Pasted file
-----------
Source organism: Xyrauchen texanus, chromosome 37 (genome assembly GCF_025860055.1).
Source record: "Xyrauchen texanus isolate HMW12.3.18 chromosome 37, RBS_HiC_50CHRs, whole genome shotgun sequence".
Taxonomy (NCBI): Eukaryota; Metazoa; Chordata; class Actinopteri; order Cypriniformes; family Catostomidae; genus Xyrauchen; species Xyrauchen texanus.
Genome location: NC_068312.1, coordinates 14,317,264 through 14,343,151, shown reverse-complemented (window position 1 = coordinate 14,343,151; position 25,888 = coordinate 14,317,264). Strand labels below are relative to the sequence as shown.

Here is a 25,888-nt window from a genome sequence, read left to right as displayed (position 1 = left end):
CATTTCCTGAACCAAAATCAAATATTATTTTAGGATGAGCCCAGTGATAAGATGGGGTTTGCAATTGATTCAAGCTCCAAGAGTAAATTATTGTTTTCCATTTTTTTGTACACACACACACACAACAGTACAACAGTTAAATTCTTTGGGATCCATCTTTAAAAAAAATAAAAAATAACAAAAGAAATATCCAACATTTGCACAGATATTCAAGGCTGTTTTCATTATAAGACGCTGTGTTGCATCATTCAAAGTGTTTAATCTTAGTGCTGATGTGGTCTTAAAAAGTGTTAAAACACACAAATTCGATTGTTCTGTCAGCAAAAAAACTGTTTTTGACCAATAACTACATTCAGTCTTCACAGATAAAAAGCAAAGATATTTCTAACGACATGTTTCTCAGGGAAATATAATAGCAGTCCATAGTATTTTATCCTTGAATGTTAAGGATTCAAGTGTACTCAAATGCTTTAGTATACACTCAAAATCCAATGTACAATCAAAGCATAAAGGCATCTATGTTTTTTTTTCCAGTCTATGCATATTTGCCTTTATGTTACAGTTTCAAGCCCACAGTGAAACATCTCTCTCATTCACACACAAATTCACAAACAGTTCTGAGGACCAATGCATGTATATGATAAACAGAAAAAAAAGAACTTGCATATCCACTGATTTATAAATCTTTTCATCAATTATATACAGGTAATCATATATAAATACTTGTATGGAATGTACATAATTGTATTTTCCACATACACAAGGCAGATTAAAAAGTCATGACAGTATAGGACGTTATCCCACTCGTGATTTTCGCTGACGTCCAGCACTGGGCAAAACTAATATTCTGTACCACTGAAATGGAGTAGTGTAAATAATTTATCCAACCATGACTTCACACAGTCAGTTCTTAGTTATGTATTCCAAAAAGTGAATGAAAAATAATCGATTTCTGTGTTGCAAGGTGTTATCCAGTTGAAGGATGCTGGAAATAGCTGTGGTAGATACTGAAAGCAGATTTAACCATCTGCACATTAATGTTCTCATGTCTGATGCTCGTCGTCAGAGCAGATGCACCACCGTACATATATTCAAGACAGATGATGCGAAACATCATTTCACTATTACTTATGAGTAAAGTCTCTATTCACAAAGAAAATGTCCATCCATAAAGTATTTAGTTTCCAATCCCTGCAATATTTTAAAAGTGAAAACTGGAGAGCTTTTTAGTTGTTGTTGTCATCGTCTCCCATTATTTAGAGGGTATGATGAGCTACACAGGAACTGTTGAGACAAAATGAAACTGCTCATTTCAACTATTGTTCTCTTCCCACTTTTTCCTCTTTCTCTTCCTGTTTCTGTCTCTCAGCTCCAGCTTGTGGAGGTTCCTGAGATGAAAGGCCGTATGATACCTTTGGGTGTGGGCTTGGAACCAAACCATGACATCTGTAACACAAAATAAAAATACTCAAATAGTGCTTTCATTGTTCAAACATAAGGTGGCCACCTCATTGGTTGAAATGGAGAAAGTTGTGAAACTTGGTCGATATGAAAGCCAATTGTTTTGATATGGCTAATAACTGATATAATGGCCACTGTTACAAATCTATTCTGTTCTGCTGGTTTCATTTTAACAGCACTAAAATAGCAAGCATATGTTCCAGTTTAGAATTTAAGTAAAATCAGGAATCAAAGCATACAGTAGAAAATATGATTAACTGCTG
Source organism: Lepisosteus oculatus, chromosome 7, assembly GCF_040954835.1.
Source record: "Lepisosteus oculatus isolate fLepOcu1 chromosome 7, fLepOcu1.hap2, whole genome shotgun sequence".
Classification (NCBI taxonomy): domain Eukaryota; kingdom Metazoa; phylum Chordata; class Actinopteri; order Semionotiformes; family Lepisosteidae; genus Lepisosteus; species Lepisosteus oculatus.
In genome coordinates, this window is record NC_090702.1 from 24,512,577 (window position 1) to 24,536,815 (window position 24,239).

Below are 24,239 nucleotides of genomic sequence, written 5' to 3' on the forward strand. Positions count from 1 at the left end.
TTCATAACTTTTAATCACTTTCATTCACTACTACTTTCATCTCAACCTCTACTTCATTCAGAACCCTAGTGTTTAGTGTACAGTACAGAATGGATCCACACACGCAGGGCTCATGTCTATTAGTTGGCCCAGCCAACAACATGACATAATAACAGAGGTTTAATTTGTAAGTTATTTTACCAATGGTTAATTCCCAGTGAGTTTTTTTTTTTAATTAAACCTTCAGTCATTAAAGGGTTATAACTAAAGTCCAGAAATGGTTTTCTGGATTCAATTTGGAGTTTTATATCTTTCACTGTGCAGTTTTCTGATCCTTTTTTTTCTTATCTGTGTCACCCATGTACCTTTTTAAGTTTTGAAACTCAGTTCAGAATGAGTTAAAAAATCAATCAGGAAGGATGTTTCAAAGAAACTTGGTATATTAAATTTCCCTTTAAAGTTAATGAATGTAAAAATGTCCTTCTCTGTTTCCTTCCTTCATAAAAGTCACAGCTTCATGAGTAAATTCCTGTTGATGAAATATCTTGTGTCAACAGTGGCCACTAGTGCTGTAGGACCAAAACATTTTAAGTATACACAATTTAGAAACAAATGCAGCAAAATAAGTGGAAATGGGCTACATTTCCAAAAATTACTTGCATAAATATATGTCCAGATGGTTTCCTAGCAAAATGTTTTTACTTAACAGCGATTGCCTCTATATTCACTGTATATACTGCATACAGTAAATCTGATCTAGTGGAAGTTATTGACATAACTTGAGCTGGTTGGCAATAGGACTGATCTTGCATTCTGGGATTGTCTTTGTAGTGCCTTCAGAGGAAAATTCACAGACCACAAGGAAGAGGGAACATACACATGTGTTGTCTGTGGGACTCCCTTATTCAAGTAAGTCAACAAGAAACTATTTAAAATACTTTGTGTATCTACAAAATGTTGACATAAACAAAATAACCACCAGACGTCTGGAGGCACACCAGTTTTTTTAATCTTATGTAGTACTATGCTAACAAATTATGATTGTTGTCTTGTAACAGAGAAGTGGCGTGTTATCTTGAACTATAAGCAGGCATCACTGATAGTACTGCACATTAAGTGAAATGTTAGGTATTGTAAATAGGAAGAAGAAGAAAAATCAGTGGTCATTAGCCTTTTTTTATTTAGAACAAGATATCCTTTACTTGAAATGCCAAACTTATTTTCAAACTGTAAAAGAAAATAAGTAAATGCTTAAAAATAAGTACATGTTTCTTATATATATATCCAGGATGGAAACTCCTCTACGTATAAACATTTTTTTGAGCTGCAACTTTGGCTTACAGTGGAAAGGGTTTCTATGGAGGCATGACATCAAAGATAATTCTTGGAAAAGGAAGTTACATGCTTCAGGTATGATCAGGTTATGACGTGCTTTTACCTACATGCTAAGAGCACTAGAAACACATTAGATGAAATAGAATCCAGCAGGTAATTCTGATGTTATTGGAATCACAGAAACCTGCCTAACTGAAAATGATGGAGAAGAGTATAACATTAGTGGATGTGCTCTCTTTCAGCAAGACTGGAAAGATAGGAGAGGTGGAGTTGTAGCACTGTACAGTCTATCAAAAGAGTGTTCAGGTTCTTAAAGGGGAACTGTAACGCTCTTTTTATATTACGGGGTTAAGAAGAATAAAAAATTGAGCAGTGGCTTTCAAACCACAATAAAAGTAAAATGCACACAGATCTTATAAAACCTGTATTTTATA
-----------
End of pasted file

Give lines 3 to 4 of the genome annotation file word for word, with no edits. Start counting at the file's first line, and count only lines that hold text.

Taxonomy (NCBI): Eukaryota; Metazoa; Chordata; class Actinopteri; order Cypriniformes; family Catostomidae; genus Xyrauchen; species Xyrauchen texanus.
Genome location: NC_068312.1, coordinates 14,317,264 through 14,343,151, shown reverse-complemented (window position 1 = coordinate 14,343,151; position 25,888 = coordinate 14,317,264). Strand labels below are relative to the sequence as shown.